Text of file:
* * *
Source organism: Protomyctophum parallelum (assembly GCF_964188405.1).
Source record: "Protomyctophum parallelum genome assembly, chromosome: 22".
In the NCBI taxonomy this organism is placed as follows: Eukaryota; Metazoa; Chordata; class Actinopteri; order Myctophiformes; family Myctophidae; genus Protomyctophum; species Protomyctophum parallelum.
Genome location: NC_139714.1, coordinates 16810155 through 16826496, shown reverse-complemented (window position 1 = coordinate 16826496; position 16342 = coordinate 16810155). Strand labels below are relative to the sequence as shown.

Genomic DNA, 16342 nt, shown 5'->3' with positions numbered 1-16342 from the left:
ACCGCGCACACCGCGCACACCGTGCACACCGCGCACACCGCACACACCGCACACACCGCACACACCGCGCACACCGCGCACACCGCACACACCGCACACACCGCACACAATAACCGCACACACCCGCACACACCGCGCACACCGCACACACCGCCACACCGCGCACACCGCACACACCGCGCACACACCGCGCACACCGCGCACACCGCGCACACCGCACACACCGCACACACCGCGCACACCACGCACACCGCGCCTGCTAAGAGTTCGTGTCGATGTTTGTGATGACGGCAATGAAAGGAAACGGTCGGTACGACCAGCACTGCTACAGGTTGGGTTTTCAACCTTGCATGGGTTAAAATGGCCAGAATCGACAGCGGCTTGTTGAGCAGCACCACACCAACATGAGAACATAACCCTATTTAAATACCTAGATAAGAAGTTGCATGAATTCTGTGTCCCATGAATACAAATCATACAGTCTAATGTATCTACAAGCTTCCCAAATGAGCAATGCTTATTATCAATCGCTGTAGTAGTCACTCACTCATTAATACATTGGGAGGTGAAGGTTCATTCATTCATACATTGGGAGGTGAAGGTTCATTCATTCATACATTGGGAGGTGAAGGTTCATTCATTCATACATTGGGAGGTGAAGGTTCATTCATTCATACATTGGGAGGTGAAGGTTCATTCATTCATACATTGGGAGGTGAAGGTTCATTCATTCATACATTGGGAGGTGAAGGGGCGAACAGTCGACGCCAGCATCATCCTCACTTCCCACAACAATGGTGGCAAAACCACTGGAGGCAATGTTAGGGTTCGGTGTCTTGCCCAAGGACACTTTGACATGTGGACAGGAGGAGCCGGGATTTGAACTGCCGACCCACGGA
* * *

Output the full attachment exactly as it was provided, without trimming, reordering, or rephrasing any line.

Source organism: Protomyctophum parallelum (assembly GCF_964188405.1).
Source record: "Protomyctophum parallelum genome assembly, chromosome: 22".
In the NCBI taxonomy this organism is placed as follows: Eukaryota; Metazoa; Chordata; class Actinopteri; order Myctophiformes; family Myctophidae; genus Protomyctophum; species Protomyctophum parallelum.
Genome location: NC_139714.1, coordinates 16810155 through 16826496, shown reverse-complemented (window position 1 = coordinate 16826496; position 16342 = coordinate 16810155). Strand labels below are relative to the sequence as shown.

Genomic DNA, 16342 nt, shown 5'->3' with positions numbered 1-16342 from the left:
ACCGCGCACACCGCGCACACCGTGCACACCGCGCACACCGCACACACCGCACACACCGCACACACCGCGCACACCGCGCACACCGCACACACCGCACACACCGCACACAATAACCGCACACACCCGCACACACCGCGCACACCGCACACACCGCCACACCGCGCACACCGCACACACCGCGCACACACCGCGCACACCGCGCACACCGCGCACACCGCACACACCGCACACACCGCGCACACCACGCACACCGCGCCTGCTAAGAGTTCGTGTCGATGTTTGTGATGACGGCAATGAAAGGAAACGGTCGGTACGACCAGCACTGCTACAGGTTGGGTTTTCAACCTTGCATGGGTTAAAATGGCCAGAATCGACAGCGGCTTGTTGAGCAGCACCACACCAACATGAGAACATAACCCTATTTAAATACCTAGATAAGAAGTTGCATGAATTCTGTGTCCCATGAATACAAATCATACAGTCTAATGTATCTACAAGCTTCCCAAATGAGCAATGCTTATTATCAATCGCTGTAGTAGTCACTCACTCATTAATACATTGGGAGGTGAAGGTTCATTCATTCATACATTGGGAGGTGAAGGTTCATTCATTCATACATTGGGAGGTGAAGGTTCATTCATTCATACATTGGGAGGTGAAGGTTCATTCATTCATACATTGGGAGGTGAAGGTTCATTCATTCATACATTGGGAGGTGAAGGTTCATTCATTCATACATTGGGAGGTGAAGGGGCGAACAGTCGACGCCAGCATCATCCTCACTTCCCACAACAATGGTGGCAAAACCACTGGAGGCAATGTTAGGGTTCGGTGTCTTGCCCAAGGACACTTTGACATGTGGACAGGAGGAGCCGGGATTTGAACTGCCGACCCACGGA